Only a few days until we have to do it all over again 🙂


Passing the time

Here I am again. Middle of the night and I’m baby-sitting a database migration – 70 gigabytes of ones and zeros moving silently from Frankfurt to Hamburg. I’ve done all I can; now I have to watch and wait, just in case there’s a problem – when this is done and the Germans have got their very organised act together I’ll have one less thing to worry about. It’ll be theirs – no more come-backs, no more call-outs. Just one more step on the way to working myself out of a job. I usually have a side-kick to chat to when I do this sort of thing but the powers that be have decided that he’ll be needed in the morning to rectify any mistakes I make tonight. Hmm – I’ve been doing this kinda stuff every week for the last 10 years and if there are any mistakes they won’t be mine.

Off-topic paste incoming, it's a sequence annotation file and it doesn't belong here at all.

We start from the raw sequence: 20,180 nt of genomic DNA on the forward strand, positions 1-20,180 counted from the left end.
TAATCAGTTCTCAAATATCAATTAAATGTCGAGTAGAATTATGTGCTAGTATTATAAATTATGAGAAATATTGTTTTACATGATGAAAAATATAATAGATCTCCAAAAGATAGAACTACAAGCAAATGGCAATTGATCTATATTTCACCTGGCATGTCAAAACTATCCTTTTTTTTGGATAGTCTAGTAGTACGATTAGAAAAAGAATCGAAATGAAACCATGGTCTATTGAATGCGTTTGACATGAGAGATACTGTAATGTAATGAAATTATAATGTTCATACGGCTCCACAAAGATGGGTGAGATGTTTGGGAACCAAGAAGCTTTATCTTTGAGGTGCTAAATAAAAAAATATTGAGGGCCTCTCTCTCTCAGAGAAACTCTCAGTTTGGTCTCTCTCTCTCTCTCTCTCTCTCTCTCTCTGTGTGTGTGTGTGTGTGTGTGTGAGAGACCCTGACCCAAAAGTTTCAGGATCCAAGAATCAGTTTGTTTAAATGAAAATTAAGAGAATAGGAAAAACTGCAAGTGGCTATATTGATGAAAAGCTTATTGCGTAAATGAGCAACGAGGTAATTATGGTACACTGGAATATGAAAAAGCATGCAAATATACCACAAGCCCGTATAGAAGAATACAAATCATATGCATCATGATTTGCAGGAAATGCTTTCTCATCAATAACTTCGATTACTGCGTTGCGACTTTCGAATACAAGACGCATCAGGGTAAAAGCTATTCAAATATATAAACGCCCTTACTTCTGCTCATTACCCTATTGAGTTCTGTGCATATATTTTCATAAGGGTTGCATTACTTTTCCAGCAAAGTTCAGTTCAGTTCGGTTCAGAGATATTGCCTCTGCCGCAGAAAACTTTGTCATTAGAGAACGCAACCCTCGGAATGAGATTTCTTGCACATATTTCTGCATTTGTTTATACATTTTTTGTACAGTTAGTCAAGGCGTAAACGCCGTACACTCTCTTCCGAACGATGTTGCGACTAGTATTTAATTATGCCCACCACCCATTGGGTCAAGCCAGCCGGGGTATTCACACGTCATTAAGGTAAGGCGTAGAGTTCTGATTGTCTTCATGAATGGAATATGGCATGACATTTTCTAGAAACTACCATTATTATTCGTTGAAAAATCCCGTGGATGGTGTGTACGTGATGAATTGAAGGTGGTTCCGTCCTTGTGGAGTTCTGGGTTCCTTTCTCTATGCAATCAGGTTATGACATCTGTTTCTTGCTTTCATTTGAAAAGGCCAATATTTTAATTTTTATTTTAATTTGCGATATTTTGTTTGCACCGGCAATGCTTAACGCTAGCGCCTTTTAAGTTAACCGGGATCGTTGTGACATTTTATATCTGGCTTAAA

The forums are full of the same old, same old questions and the blogs are fairly static. Gareth reminds me that there are 11 days, 21 hours, 55 minutes and 21 seconds until the opening of the Trout season on the River Taff – thanks Gareth; that really helps at a time like this 🙂 and I see that Warren has stopped posting on Water Lines for some mysterious reason – shame, that was shaping up to be a very enjoyable and educational read. I wonder if I could persuade him to contribute here?….

Masochism dictates that I read over some of my old posts and I’m appalled at some of my typos and grammatical errors so I spend a while mending my mistakes and try to remember the true spirit of the experience that lead me to write them in the first place – then I stumble across The Cruelty of Chronos which brings a tear to this crusty, cynical old eye and I truely remember what fishing is all about.